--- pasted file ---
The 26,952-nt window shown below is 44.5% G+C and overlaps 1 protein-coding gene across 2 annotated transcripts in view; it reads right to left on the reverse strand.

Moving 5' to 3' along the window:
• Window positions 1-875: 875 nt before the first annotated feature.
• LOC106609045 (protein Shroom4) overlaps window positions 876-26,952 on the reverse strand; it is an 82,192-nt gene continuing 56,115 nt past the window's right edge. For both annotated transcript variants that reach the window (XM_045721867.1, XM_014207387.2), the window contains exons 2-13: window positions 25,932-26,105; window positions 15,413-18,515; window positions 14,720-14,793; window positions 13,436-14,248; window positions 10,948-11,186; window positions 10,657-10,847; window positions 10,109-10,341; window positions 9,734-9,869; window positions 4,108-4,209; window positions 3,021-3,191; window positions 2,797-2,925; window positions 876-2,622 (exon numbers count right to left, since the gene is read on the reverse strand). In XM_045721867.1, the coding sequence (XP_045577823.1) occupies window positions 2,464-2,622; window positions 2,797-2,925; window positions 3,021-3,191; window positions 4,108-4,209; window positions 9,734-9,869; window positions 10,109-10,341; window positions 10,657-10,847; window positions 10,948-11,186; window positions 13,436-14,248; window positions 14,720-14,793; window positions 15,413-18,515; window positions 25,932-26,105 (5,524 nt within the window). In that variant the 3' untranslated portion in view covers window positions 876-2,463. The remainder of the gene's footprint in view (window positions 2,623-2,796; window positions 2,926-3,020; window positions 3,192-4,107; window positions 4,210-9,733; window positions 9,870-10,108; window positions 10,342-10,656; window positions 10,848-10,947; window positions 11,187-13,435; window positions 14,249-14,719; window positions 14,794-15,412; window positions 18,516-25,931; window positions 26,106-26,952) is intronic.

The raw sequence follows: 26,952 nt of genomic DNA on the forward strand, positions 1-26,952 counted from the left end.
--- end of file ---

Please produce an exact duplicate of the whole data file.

The 26,952-nt window shown below is 44.5% G+C and overlaps 1 protein-coding gene across 2 annotated transcripts in view; it reads right to left on the reverse strand.

Moving 5' to 3' along the window:
• Window positions 1-875: 875 nt before the first annotated feature.
• LOC106609045 (protein Shroom4) overlaps window positions 876-26,952 on the reverse strand; it is an 82,192-nt gene continuing 56,115 nt past the window's right edge. For both annotated transcript variants that reach the window (XM_045721867.1, XM_014207387.2), the window contains exons 2-13: window positions 25,932-26,105; window positions 15,413-18,515; window positions 14,720-14,793; window positions 13,436-14,248; window positions 10,948-11,186; window positions 10,657-10,847; window positions 10,109-10,341; window positions 9,734-9,869; window positions 4,108-4,209; window positions 3,021-3,191; window positions 2,797-2,925; window positions 876-2,622 (exon numbers count right to left, since the gene is read on the reverse strand). In XM_045721867.1, the coding sequence (XP_045577823.1) occupies window positions 2,464-2,622; window positions 2,797-2,925; window positions 3,021-3,191; window positions 4,108-4,209; window positions 9,734-9,869; window positions 10,109-10,341; window positions 10,657-10,847; window positions 10,948-11,186; window positions 13,436-14,248; window positions 14,720-14,793; window positions 15,413-18,515; window positions 25,932-26,105 (5,524 nt within the window). In that variant the 3' untranslated portion in view covers window positions 876-2,463. The remainder of the gene's footprint in view (window positions 2,623-2,796; window positions 2,926-3,020; window positions 3,192-4,107; window positions 4,210-9,733; window positions 9,870-10,108; window positions 10,342-10,656; window positions 10,848-10,947; window positions 11,187-13,435; window positions 14,249-14,719; window positions 14,794-15,412; window positions 18,516-25,931; window positions 26,106-26,952) is intronic.

The raw sequence follows: 26,952 nt of genomic DNA on the forward strand, positions 1-26,952 counted from the left end.